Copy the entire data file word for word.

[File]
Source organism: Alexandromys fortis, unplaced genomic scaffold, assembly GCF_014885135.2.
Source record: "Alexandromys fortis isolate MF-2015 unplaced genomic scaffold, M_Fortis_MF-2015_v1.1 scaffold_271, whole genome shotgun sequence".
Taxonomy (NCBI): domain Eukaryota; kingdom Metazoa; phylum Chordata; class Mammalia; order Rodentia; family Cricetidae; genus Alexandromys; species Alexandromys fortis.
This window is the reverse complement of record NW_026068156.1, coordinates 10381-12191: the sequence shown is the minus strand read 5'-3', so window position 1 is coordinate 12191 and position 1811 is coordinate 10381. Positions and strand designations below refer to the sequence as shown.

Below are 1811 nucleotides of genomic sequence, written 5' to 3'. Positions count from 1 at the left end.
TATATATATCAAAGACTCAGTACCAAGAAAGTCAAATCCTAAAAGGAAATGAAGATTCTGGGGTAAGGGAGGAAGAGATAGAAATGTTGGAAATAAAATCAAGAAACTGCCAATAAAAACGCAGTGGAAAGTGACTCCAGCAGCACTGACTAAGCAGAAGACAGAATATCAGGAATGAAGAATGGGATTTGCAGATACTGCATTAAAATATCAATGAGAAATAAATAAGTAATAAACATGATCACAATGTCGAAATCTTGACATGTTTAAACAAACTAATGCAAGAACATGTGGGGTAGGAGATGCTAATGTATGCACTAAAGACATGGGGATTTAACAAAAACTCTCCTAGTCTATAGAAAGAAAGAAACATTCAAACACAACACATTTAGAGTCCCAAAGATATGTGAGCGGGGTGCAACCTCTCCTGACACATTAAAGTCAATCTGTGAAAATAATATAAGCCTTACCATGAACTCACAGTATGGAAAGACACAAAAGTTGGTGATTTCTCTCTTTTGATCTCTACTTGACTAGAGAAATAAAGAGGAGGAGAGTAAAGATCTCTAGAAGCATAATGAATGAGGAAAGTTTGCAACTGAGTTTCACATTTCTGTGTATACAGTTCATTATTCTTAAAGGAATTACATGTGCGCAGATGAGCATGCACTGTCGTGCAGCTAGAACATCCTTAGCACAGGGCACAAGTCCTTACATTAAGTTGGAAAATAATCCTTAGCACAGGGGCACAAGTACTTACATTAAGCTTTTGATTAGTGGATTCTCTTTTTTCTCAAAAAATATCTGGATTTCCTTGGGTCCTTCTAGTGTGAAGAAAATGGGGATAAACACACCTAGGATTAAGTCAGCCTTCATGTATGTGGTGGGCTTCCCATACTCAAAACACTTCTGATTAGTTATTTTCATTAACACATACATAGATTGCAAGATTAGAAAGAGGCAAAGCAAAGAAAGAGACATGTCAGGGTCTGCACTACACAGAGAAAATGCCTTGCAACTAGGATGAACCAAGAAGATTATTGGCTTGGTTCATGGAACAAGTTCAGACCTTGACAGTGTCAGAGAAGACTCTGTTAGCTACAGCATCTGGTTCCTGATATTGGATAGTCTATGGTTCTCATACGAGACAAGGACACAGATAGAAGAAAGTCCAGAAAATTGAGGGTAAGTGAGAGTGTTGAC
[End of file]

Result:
Source organism: Alexandromys fortis, unplaced genomic scaffold, assembly GCF_014885135.2.
Source record: "Alexandromys fortis isolate MF-2015 unplaced genomic scaffold, M_Fortis_MF-2015_v1.1 scaffold_271, whole genome shotgun sequence".
Taxonomy (NCBI): domain Eukaryota; kingdom Metazoa; phylum Chordata; class Mammalia; order Rodentia; family Cricetidae; genus Alexandromys; species Alexandromys fortis.
This window is the reverse complement of record NW_026068156.1, coordinates 10381-12191: the sequence shown is the minus strand read 5'-3', so window position 1 is coordinate 12191 and position 1811 is coordinate 10381. Positions and strand designations below refer to the sequence as shown.

Below are 1811 nucleotides of genomic sequence, written 5' to 3'. Positions count from 1 at the left end.
TATATATATCAAAGACTCAGTACCAAGAAAGTCAAATCCTAAAAGGAAATGAAGATTCTGGGGTAAGGGAGGAAGAGATAGAAATGTTGGAAATAAAATCAAGAAACTGCCAATAAAAACGCAGTGGAAAGTGACTCCAGCAGCACTGACTAAGCAGAAGACAGAATATCAGGAATGAAGAATGGGATTTGCAGATACTGCATTAAAATATCAATGAGAAATAAATAAGTAATAAACATGATCACAATGTCGAAATCTTGACATGTTTAAACAAACTAATGCAAGAACATGTGGGGTAGGAGATGCTAATGTATGCACTAAAGACATGGGGATTTAACAAAAACTCTCCTAGTCTATAGAAAGAAAGAAACATTCAAACACAACACATTTAGAGTCCCAAAGATATGTGAGCGGGGTGCAACCTCTCCTGACACATTAAAGTCAATCTGTGAAAATAATATAAGCCTTACCATGAACTCACAGTATGGAAAGACACAAAAGTTGGTGATTTCTCTCTTTTGATCTCTACTTGACTAGAGAAATAAAGAGGAGGAGAGTAAAGATCTCTAGAAGCATAATGAATGAGGAAAGTTTGCAACTGAGTTTCACATTTCTGTGTATACAGTTCATTATTCTTAAAGGAATTACATGTGCGCAGATGAGCATGCACTGTCGTGCAGCTAGAACATCCTTAGCACAGGGCACAAGTCCTTACATTAAGTTGGAAAATAATCCTTAGCACAGGGGCACAAGTACTTACATTAAGCTTTTGATTAGTGGATTCTCTTTTTTCTCAAAAAATATCTGGATTTCCTTGGGTCCTTCTAGTGTGAAGAAAATGGGGATAAACACACCTAGGATTAAGTCAGCCTTCATGTATGTGGTGGGCTTCCCATACTCAAAACACTTCTGATTAGTTATTTTCATTAACACATACATAGATTGCAAGATTAGAAAGAGGCAAAGCAAAGAAAGAGACATGTCAGGGTCTGCACTACACAGAGAAAATGCCTTGCAACTAGGATGAACCAAGAAGATTATTGGCTTGGTTCATGGAACAAGTTCAGACCTTGACAGTGTCAGAGAAGACTCTGTTAGCTACAGCATCTGGTTCCTGATATTGGATAGTCTATGGTTCTCATACGAGACAAGGACACAGATAGAAGAAAGTCCAGAAAATTGAGGGTAAGTGAGAGTGTTGAC